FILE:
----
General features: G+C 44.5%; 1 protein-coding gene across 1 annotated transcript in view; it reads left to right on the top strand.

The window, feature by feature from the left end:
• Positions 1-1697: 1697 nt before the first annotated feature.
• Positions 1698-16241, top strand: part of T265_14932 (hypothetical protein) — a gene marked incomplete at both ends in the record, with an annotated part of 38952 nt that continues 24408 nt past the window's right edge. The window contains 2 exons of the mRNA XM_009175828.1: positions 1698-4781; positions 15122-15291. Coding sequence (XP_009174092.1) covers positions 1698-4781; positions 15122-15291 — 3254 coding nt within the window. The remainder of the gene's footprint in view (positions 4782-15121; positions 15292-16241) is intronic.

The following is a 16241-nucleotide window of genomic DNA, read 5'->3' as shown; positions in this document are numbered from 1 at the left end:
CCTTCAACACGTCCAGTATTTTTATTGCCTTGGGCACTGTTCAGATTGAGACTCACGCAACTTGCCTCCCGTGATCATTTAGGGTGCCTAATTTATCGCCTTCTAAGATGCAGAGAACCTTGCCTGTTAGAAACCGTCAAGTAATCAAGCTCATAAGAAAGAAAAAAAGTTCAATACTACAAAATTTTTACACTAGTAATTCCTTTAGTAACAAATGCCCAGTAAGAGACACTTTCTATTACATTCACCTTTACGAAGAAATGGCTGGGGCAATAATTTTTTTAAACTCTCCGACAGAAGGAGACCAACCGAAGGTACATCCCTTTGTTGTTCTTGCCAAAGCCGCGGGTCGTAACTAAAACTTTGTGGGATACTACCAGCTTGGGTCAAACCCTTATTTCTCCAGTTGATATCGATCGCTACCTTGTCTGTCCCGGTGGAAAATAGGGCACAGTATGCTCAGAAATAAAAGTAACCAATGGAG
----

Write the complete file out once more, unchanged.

General features: G+C 44.5%; 1 protein-coding gene across 1 annotated transcript in view; it reads left to right on the top strand.

The window, feature by feature from the left end:
• Positions 1-1697: 1697 nt before the first annotated feature.
• Positions 1698-16241, top strand: part of T265_14932 (hypothetical protein) — a gene marked incomplete at both ends in the record, with an annotated part of 38952 nt that continues 24408 nt past the window's right edge. The window contains 2 exons of the mRNA XM_009175828.1: positions 1698-4781; positions 15122-15291. Coding sequence (XP_009174092.1) covers positions 1698-4781; positions 15122-15291 — 3254 coding nt within the window. The remainder of the gene's footprint in view (positions 4782-15121; positions 15292-16241) is intronic.

The following is a 16241-nucleotide window of genomic DNA, read 5'->3' as shown; positions in this document are numbered from 1 at the left end:
CCTTCAACACGTCCAGTATTTTTATTGCCTTGGGCACTGTTCAGATTGAGACTCACGCAACTTGCCTCCCGTGATCATTTAGGGTGCCTAATTTATCGCCTTCTAAGATGCAGAGAACCTTGCCTGTTAGAAACCGTCAAGTAATCAAGCTCATAAGAAAGAAAAAAAGTTCAATACTACAAAATTTTTACACTAGTAATTCCTTTAGTAACAAATGCCCAGTAAGAGACACTTTCTATTACATTCACCTTTACGAAGAAATGGCTGGGGCAATAATTTTTTTAAACTCTCCGACAGAAGGAGACCAACCGAAGGTACATCCCTTTGTTGTTCTTGCCAAAGCCGCGGGTCGTAACTAAAACTTTGTGGGATACTACCAGCTTGGGTCAAACCCTTATTTCTCCAGTTGATATCGATCGCTACCTTGTCTGTCCCGGTGGAAAATAGGGCACAGTATGCTCAGAAATAAAAGTAACCAATGGAG